Once More Doune The Rabbit Hole - Review 2019

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As summer rolls by once again with the effects of climate change affecting our Scottish weather in ways that grow ever less predictable, we can at least place confidence that our festival season will provide a selection box of musical and cultural experiences. We at Frogbeats feel that as in many things, Scotland punches way above its weight in terms of the festival scene it offers, and nothing is more archetypical of that idea than Doune the Rabbit Hole. Various members of our squad have attended the festival over the years, but as this year brings the 10th anniversary of the festival, we were all the keener to attend to consider where the festival has come from, how it is today, and where it might go in future.

To that end we had planned a real behind the scenes look at Doune, with interviews planned with the various key movers and shakers that work so hard to make this such a unique event. However, best laid plans being what they were, we didn’t actually get around to this. This is solely the fault of the writer as the Doune organisers were more than willing to meet with our writing team to facilitate the article. As it happened, when we arrived we had such a rollicking good time that professional journalistic duties took somewhat of a back seat. In the eternal words of Hunter S Thompson; “buy the ticket, enjoy the ride”. And so did it come to pass!

Our staggered arrival to Doune happened over the course of the initial Friday under torrential downpour that might have necessitated Noah’s Ark as our chosen transport as opposed to our friend’s Corsa. Initial impressions of the arena really impressed upon us how the festival has developed in the years – my own last attendance at Doune was four years ago, and the way in which the festival has scaled up without losing any of its charm or intimacy is a testament to the care and consideration placed by the festival’s curators. You enter via the campsite, as good-natured security staff politely remind you to either finish or deposit in the recycling buckets your campsite cans, into a wide expanse with smaller tents, craft shops and food stalls dotted around the perimeter. Two big stages represent the musical lynchpins of the event, one covered and one open. A dog-leg at the far end of the arena tails off in to a small collection of the – shall we say – more specialised stages, representing the folk area, jam tent, and a stage who’s name We can’t quite recall but  will refer to in Bill Bailey fashion as the “apocalyptic rave zone”. We quite liked the apocalyptic rave zone. By the late / wee hours of Friday night / Saturday morning the space was jam packed with assorted sonic youth bouncing and flailing to an act that mixed live instrumentals with Prodigy-style beats. And so we bounced and flailed till 3am before retreating to our campsite. Day one down, so far so good.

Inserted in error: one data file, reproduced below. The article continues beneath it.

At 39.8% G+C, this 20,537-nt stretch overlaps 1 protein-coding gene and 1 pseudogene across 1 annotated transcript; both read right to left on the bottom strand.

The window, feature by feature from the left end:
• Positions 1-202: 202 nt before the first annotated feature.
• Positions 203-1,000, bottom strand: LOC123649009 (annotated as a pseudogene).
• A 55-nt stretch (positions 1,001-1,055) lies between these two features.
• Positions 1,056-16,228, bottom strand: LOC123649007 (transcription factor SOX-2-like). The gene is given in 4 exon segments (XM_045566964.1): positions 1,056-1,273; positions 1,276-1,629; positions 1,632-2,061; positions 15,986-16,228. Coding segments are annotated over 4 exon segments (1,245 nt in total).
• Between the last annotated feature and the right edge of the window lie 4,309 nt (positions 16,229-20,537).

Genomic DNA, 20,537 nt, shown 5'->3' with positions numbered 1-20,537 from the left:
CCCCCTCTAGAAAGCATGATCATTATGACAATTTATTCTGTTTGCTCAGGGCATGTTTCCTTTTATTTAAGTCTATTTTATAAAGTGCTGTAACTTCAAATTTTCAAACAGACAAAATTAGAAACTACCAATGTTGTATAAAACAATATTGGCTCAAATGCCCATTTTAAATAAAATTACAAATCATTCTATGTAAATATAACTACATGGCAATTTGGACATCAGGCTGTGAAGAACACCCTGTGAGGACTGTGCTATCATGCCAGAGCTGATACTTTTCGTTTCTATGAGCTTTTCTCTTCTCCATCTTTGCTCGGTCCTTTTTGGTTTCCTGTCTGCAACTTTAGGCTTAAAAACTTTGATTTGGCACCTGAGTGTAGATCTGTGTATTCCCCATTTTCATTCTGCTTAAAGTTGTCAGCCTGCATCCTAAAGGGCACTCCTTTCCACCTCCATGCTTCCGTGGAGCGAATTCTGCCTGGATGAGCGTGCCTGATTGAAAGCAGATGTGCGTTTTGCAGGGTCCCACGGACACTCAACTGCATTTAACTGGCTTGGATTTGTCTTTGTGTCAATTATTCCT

And so on to Saturday. Helios had successfully raced his chariot across the sky rewarding all down on Earth with a beautiful warm day. It being of vital importance to carb load for the day’s festivities we availed ourselves of the breakfast and coffee options and grabbed some deckchairs to while away the late morning. Deciding the break of noon was a sensible time to move on from coffee and bacon rolls to pints, the atmosphere of the festival truly began to descend upon us.

Colourfully-clad Sweet Aerobics kids games!

Colourfully-clad Sweet Aerobics kids games!

Let us take a moment to reflect here. Is there anything finer than wondering from stage to bar to stage, a cold (plastic) glass of thistly cross in hand, the smell of drying grass and the sound of fine music filling your senses? Truly we arrived, and we were happy to be there. It was at that point that We realised part of what makes Doune such as wholesome and fun experience, during the day at least, is how family centric the event is. Having attended all sorts of festivals over the years, while maybe a reflection of one’s own developing priorities in life, We personally found it a far more heart-warming sight to have a festival site replete with hippy-families and laughing kids than wide eyed wasted teenagers. That’s not to say there wasn’t a healthy teenage contingent, but at no point does the atmosphere approach that edgy sketchiness, often found in other festivals, that does a disservice to the wider vibe. The organisers really do a stellar job to ensure there is plenty for the wee yins to get up to, with a kid’s area dedicated to party games, jugglers, workshops and various wholesome activities. This was typified by the Sweet Aerobics crew, in their multi-coloured lycra get up, organising water fights and tugs of war for kids of all sizes to get involved in. This writer gamely got involved in the tug of war but clearly more gym sessions are in need as victory was not forthcoming.